This post is the final installment in a series of columns on Onboarding, the process of acquiring, accommodating, assimilating, and accelerating new team members, whether they work within the organization or, in the case of physicians in private practice, are independent contractors. Today’s question is why would a health system or hospital invest in onboarding a physician they recruited for private practice?

There is obviously a host of reasons. For the purpose of this column, let’s focus on the obvious: that it makes economic sense. We are entering a healthcare era of increasing competition where the battle for talented physicians is intense and shortages are a reality. This competition will produce a new range of expensive challenges for health systems and hospitals that could affect market position or even their very survival.

While some hospital executives struggle with the question regarding who their customer really is – the physician or the patient – for the time being, we need to cut this debate short.

It is the physician. Occasionally the patient, but primarily most admissions come from physicians who are members of the active medical staff. Yes, these same physician customers can be our competitors, frequently in the same day. The physicians become our competitors when they actually admit patients to the specialty hospital, or ambulatory care or imaging center in which they have invested and realistically expect a distribution of profits versus the dreaded cash call.

This changing physician/customer landscape is frustrating for hospital CEOs. Hospital leaders seeking to solidify their physician relationships should focus on the physician’s underlying need – to improve financial security for their families and to enhance the quality of their medical practice experience.

While it is not realistic to assume that all of the physicians you recruit will forever resist the investor-owned lure of promises of higher profits and a more efficient work environment, CEOs are beginning to realize that an effective onboarding program – backed by a real commitment to a physician/customer-centered business model – will mitigate the risks. Like executive or employee onboarding programs, a physician program should not be a one-day, one-time experience. The first day should include a review of the hospital’s strategy, including their medical staff development plan, and a review of the organization’s mission, vision and values in terms of how those elements of the organization’s culture are integrated into all levels of the organization on a day-to-day operations and decision making. Meetings with key members of the leadership and management team with whom the physician will interact on an ongoing basis can be another productive part of a first-day schedule. Lunch with the Chiefs of Service and Medical Executive Committee who will emphasize the organization’s focus on quality and safety, and a special end-of-the-day dinner with key physicians, executives, and wives is a nice way to complete the first day of what should be an ongoing, relationship-centered process.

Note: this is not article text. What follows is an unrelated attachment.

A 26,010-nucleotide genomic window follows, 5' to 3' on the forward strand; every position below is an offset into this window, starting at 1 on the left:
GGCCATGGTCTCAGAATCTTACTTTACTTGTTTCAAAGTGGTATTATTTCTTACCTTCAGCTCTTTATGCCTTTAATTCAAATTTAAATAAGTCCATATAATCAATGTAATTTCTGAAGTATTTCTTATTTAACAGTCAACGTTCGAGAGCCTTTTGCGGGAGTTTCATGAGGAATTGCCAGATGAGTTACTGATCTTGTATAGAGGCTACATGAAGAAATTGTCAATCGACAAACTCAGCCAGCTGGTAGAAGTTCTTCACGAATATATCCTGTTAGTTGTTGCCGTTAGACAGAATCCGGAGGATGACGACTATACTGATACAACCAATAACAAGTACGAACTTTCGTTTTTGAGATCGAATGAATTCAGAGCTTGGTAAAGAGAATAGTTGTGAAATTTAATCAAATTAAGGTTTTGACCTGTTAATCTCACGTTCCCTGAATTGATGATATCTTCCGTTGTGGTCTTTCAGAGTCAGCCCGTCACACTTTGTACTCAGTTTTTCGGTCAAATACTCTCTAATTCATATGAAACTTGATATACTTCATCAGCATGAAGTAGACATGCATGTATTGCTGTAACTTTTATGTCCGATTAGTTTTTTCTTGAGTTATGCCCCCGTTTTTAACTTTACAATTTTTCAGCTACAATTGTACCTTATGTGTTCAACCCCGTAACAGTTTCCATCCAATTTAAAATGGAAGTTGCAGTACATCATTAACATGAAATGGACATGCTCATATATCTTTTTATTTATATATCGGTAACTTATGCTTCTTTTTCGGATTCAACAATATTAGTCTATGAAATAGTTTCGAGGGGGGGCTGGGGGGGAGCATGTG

All physicians – but especially new recruits – should be assigned to a member of the executive leadership team who will take ownership of the relationship, much like bank officers nurture customer relationships.

Physicians, especially younger physicians and those who are starting out in practice are typically not equipped with necessary business skills. They do not always understand the importance of banking relationships. Practice and human capital management are generally not included in the pre-med degree plan and certainly is not part of the medical school curriculum. My 33 years of healthcare leadership experience has shown that the wizened physician practice veterans do not always take the time to coach the new recruits. In one rural group practice that has recruited 40 physicians over the past 10 years, more than 75 percent of the doctors who were recruited to the community at great expense have left the organization and the community, as the result of a strong non-compete provision in the employment contract.

Like executive and employee onboarding, a similar program tailored to the needs of your new physicians is an important strategy to maximize their community benefit and eliminate costly turnover.